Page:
Officials for the decrepit city of San Bernardino are touting the great news that, after five long and tumultuous years, the city this week officially exited bankruptcy. Starting next month, it will begin paying its debts again. Of course, it pulled off this miracle by stiffing creditors — many of whom will receive only one cent on the dollar.
I suppose that’s the expected risk for anyone who invests in a California municipality these days. But keep in mind the one group that didn’t take a haircut: the city’s highly paid public employees and those who already have retired from public employment.
San Bernardino stiffed everyone it could — including taxpayers, who saw a hike in parcel taxes — but didn’t touch pensions, even though a federal bankruptcy judge (in a similar case in Stockton) gave the greenlight to do so. The real news came in a KPCC public-radio headline this week: “San Bernardino: Out of bankruptcy but not out of the woods.”
Like other bankrupt California cities, San Bernardino’s problems don’t end with its exit plan, even though city boosters dismissed the report and prattle about the great new economic times that are sure to come. In April, Moody’s Investor Service explained that the exit plan says the city will “leave bankruptcy with increased revenues and an improved balance sheet, but the city will retain significant unfunded and rapidly rising pension obligations.”
While the city budget is doing better and public employees can rely on their large lifetime pensions, it’s not such a rosy picture for residents. In addition to higher taxes, they face “challenges associated with deferred maintenance and potential service shortfalls.” In other words, locals will continue to put up with crumbling roads and insufficient public services. Moody’s pointed to the “probability of continued financial distress and possibly even a return to bankruptcy.”
The median household income in this impoverished inland city is just shy of $39,000. City employees there earn average compensation packages above $114,000. The Transparent California database shows page after page of CEO-level salaries for public employees in San Bernardino, and the city has promised to go on a police hiring binge now that it’s out of hot water.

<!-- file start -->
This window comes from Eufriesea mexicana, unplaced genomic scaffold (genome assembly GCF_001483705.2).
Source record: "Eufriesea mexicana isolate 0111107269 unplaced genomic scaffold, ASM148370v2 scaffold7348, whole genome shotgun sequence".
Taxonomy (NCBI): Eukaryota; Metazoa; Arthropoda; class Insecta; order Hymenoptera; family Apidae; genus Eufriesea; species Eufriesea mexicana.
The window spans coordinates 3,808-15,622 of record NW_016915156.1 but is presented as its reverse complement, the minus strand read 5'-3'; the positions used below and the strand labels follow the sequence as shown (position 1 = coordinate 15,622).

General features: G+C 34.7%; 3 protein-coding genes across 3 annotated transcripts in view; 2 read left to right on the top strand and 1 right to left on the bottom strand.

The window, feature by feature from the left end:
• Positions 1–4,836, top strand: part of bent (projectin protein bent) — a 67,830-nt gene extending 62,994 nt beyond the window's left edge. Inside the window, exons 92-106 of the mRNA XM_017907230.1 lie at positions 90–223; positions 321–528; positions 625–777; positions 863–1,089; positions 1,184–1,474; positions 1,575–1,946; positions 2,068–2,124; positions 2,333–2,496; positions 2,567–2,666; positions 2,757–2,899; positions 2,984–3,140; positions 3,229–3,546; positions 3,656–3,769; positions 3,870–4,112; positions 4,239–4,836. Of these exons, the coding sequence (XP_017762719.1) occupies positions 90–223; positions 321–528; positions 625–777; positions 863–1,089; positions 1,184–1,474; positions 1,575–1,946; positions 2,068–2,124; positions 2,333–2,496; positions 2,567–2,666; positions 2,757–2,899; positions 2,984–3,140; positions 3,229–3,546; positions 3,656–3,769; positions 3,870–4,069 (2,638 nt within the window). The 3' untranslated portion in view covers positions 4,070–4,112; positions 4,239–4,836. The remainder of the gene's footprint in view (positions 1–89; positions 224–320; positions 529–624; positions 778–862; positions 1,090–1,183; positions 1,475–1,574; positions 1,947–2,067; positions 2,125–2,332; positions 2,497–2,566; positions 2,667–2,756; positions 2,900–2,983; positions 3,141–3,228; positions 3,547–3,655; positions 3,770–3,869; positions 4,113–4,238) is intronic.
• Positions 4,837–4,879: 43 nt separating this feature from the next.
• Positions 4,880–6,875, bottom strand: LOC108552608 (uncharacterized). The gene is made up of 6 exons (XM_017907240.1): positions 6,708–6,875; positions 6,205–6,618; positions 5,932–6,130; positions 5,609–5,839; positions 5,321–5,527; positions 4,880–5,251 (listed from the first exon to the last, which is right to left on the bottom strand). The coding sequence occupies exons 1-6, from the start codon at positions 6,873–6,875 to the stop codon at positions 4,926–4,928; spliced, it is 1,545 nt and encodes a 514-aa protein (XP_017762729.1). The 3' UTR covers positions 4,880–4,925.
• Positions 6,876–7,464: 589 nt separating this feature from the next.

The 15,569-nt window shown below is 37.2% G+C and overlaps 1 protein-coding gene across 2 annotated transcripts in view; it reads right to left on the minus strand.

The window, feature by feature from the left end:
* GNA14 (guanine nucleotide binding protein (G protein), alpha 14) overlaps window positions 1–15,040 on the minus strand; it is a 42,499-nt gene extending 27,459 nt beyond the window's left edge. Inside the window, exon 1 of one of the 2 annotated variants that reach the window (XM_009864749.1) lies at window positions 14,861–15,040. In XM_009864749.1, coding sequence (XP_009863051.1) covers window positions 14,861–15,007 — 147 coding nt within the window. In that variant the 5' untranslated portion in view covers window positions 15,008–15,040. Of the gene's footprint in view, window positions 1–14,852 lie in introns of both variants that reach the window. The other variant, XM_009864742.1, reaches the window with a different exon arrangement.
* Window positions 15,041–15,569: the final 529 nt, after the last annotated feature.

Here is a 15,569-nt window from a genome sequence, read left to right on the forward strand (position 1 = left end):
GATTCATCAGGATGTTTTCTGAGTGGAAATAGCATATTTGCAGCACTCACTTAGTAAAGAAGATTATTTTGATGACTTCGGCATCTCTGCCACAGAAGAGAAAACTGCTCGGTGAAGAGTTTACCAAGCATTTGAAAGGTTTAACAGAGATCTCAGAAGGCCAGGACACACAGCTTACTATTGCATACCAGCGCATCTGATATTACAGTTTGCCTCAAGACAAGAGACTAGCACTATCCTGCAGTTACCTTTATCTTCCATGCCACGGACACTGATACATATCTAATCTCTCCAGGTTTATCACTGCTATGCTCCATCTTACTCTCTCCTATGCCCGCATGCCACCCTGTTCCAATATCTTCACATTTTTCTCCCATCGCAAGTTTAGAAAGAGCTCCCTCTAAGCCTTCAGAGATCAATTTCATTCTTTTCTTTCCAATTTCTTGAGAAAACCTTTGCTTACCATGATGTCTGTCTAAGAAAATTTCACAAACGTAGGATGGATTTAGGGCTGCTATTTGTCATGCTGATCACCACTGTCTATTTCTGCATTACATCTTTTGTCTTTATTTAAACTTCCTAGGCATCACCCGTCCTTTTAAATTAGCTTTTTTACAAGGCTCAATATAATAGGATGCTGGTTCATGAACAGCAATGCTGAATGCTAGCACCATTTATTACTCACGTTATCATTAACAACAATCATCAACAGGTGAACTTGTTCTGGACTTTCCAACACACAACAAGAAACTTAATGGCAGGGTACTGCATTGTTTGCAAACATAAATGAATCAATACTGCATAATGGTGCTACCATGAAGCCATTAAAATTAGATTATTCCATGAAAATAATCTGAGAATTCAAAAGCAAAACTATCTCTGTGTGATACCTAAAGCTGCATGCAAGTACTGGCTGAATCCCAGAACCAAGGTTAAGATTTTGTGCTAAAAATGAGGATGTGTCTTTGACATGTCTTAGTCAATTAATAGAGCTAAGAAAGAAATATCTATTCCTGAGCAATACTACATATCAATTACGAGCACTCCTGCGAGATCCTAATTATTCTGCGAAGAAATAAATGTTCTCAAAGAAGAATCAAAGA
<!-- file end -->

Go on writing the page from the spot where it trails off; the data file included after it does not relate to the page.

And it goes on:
Those mega-salaries don’t go just to the top-level positions, like police chief and city manager. The list includes 17 police sergeants with total compensation packages ranging from $220,000 to $269,000. Moreover, those numbers don’t include the unfunded portion of the city’s pension promises, for which taxpayers are on the hook. Is it any wonder that San Bernardino’s problems might not be ending?
This situation is not a new one for California municipalities. Stockton filed for bankruptcy in 2013 after its myriad big-spending redevelopment programs and lush pensions (along with its Lamborghini-style lifetime medical benefits for employees) pushed it to the brink. Back then, I reported on an internal city forecast showing that, within four years of exiting bankruptcy, it could face similar financial problems again. In a closely watched 2014 case, Judge Christopher Klein ruled that the California Public Employees’ Retirement System (CalPERS), which had argued that pensions were inviolable even in bankruptcy, “has bullied its way about in this case with an iron fist insisting that it and the municipal pensions it services are inviolable.”
Though Klein ruled that pensions could be abrogated in bankruptcy, he nevertheless approved a city plan that didn’t touch pensions for current employees and retirees, but trimmed them for new hires. The end result: Stockton didn’t really deal with its pension problems. It also raised taxes on its largely lower-income residents. Same goes for Vallejo, a ramshackle city on the eastern edge of the San Francisco Bay Area, which exited bankruptcy in 2011.